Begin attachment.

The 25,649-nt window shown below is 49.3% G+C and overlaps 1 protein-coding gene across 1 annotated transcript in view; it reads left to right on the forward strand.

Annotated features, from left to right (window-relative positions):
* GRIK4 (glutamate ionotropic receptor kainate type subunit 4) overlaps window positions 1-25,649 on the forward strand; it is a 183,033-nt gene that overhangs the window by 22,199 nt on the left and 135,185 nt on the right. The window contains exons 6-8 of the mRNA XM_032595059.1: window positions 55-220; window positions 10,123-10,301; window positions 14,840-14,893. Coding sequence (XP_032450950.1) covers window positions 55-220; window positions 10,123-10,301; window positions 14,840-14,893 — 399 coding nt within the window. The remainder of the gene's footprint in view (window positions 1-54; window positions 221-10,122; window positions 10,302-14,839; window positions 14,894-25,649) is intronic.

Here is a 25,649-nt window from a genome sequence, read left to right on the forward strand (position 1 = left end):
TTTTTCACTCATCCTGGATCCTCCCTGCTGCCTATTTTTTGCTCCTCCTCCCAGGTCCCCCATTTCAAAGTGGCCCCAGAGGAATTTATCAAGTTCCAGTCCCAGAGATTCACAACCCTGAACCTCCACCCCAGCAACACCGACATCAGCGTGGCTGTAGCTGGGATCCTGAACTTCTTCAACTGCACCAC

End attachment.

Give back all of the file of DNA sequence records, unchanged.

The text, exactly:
The 25,649-nt window shown below is 49.3% G+C and overlaps 1 protein-coding gene across 1 annotated transcript in view; it reads left to right on the forward strand.

Annotated features, from left to right (window-relative positions):
* GRIK4 (glutamate ionotropic receptor kainate type subunit 4) overlaps window positions 1-25,649 on the forward strand; it is a 183,033-nt gene that overhangs the window by 22,199 nt on the left and 135,185 nt on the right. The window contains exons 6-8 of the mRNA XM_032595059.1: window positions 55-220; window positions 10,123-10,301; window positions 14,840-14,893. Coding sequence (XP_032450950.1) covers window positions 55-220; window positions 10,123-10,301; window positions 14,840-14,893 — 399 coding nt within the window. The remainder of the gene's footprint in view (window positions 1-54; window positions 221-10,122; window positions 10,302-14,839; window positions 14,894-25,649) is intronic.

Here is a 25,649-nt window from a genome sequence, read left to right on the forward strand (position 1 = left end):
TTTTTCACTCATCCTGGATCCTCCCTGCTGCCTATTTTTTGCTCCTCCTCCCAGGTCCCCCATTTCAAAGTGGCCCCAGAGGAATTTATCAAGTTCCAGTCCCAGAGATTCACAACCCTGAACCTCCACCCCAGCAACACCGACATCAGCGTGGCTGTAGCTGGGATCCTGAACTTCTTCAACTGCACCAC